Too much confusion

The decision Friday by the Ministry of Health and Long-Term Care to take control of Rainycrest Home for the Aged, appointing Riverside Health Care Facilities, Inc. as interim administrator in the process, clearly left heads spinning here—and more questions than answers.
The ministry said its control is temporary, “until a local solution can be reached.” Trouble is, a local solution apparently had been reached earlier this month, when the Rainycrest board of management unanimously recommended a proposal by the Rainy River District Social Services Administration Board to manage the home.
A decision that earned the blessing of ministry officials a few days later.
Yet in the end, the ministry abruptly opted not to accept the Rainycrest board’s recommendation, nor the advice of its own officials, and instead took matters into its own hands
Which says two things. First, the situation was so desperate at Rainycrest that the ministry had to take immediate unilateral action. And second, we fumbled the ball so badly trying to deal with this issue locally that the ministry came to the conclusion we don’t know what we want.
Can you blame it? We had Riverside quietly calling a meeting March 3 to urge district municipalities to back its proposal to manage Rainycrest? We had most district municipalities, including Fort Frances, calling special meetings to pass said resolutions while apparently not knowing that the DSSAB, which is made up of municipal politicians from across the district, had submitted a proposal to manage Rainycrest?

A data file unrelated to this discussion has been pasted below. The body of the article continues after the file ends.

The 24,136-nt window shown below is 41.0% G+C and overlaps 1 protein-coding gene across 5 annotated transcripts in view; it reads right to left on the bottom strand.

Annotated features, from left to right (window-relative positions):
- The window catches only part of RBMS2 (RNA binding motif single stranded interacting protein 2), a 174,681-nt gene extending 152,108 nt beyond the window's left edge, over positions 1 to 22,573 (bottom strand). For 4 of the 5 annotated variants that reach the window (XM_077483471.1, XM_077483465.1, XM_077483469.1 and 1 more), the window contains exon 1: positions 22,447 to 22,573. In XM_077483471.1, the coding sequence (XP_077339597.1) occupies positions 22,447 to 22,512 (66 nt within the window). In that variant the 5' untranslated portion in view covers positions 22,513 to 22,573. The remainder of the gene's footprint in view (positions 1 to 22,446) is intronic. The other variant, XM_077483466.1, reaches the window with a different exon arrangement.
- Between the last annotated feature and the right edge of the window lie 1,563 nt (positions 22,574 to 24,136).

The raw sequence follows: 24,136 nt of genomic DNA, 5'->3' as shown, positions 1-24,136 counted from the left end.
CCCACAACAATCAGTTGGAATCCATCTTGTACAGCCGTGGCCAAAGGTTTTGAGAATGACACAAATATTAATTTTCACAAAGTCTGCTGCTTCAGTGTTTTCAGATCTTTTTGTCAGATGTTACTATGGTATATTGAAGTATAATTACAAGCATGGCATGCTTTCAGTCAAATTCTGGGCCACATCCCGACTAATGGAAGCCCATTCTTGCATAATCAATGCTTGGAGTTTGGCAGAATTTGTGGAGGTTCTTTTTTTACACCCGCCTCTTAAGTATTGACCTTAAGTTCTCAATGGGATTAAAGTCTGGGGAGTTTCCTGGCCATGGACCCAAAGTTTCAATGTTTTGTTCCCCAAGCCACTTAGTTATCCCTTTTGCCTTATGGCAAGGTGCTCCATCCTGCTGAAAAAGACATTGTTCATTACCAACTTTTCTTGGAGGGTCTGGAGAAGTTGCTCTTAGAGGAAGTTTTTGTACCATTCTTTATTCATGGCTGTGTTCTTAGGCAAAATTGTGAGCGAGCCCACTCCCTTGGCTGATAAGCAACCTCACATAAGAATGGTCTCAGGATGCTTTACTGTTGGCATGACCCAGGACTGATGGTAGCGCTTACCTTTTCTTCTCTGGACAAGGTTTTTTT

We had Rainycrest chairman Dan Onichuk, also the mayor of Fort Frances, telling the Riverside meeting on March 3 that no proposals had been received when, in fact, the DSSAB had submitted one that afternoon. And we had Fort Frances Coun. Tannis Drysdale trying to convince the DSSAB last Thursday to withdraw its proposal when, in fact, it already had the approval of the Rainycrest board and ministry officials.
We had Extendicare in, then not in after a public outcry, then back in again—and now right in assisting Riverside at Rainycrest during the “transition phase.”
And through it all, we had the Rainycrest board refusing to publicly acknowledge who had submitted proposals by the March 4 deadline—and who it ultimately recommended to the ministry on March 7.
It’s time to axe the turf wars, finger-pointing, and secrecy and put the interests of the residents at Rainycrest first. We must work together—in an open manner—to devise a “made-in-Rainy River District” solution to get our home for the aged back to the first-class facility it should be.
It’s the least we can do for our seniors.